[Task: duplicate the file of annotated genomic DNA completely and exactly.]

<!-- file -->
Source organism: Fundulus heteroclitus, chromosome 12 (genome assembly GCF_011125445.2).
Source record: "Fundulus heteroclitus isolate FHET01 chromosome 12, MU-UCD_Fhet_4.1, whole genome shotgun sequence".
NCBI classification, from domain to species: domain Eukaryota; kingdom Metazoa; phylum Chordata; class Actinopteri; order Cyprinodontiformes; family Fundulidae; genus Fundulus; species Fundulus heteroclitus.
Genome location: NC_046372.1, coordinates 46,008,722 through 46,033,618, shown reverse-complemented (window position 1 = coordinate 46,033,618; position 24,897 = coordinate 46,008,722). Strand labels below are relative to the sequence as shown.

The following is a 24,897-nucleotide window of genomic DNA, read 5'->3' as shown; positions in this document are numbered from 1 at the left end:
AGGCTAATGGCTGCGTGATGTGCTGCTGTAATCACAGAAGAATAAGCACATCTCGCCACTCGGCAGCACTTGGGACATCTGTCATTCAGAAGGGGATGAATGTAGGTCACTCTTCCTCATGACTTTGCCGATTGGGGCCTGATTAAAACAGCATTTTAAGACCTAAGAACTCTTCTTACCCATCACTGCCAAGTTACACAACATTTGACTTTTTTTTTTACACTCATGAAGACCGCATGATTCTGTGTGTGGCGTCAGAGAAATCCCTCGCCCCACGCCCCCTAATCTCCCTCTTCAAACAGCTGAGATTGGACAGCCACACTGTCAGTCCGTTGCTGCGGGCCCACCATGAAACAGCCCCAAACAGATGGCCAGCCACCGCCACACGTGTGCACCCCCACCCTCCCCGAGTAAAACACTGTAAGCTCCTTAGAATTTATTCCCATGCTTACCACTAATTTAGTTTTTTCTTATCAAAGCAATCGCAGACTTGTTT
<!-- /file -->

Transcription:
Source organism: Fundulus heteroclitus, chromosome 12 (genome assembly GCF_011125445.2).
Source record: "Fundulus heteroclitus isolate FHET01 chromosome 12, MU-UCD_Fhet_4.1, whole genome shotgun sequence".
NCBI classification, from domain to species: domain Eukaryota; kingdom Metazoa; phylum Chordata; class Actinopteri; order Cyprinodontiformes; family Fundulidae; genus Fundulus; species Fundulus heteroclitus.
Genome location: NC_046372.1, coordinates 46,008,722 through 46,033,618, shown reverse-complemented (window position 1 = coordinate 46,033,618; position 24,897 = coordinate 46,008,722). Strand labels below are relative to the sequence as shown.

The following is a 24,897-nucleotide window of genomic DNA, read 5'->3' as shown; positions in this document are numbered from 1 at the left end:
AGGCTAATGGCTGCGTGATGTGCTGCTGTAATCACAGAAGAATAAGCACATCTCGCCACTCGGCAGCACTTGGGACATCTGTCATTCAGAAGGGGATGAATGTAGGTCACTCTTCCTCATGACTTTGCCGATTGGGGCCTGATTAAAACAGCATTTTAAGACCTAAGAACTCTTCTTACCCATCACTGCCAAGTTACACAACATTTGACTTTTTTTTTTACACTCATGAAGACCGCATGATTCTGTGTGTGGCGTCAGAGAAATCCCTCGCCCCACGCCCCCTAATCTCCCTCTTCAAACAGCTGAGATTGGACAGCCACACTGTCAGTCCGTTGCTGCGGGCCCACCATGAAACAGCCCCAAACAGATGGCCAGCCACCGCCACACGTGTGCACCCCCACCCTCCCCGAGTAAAACACTGTAAGCTCCTTAGAATTTATTCCCATGCTTACCACTAATTTAGTTTTTTCTTATCAAAGCAATCGCAGACTTGTTT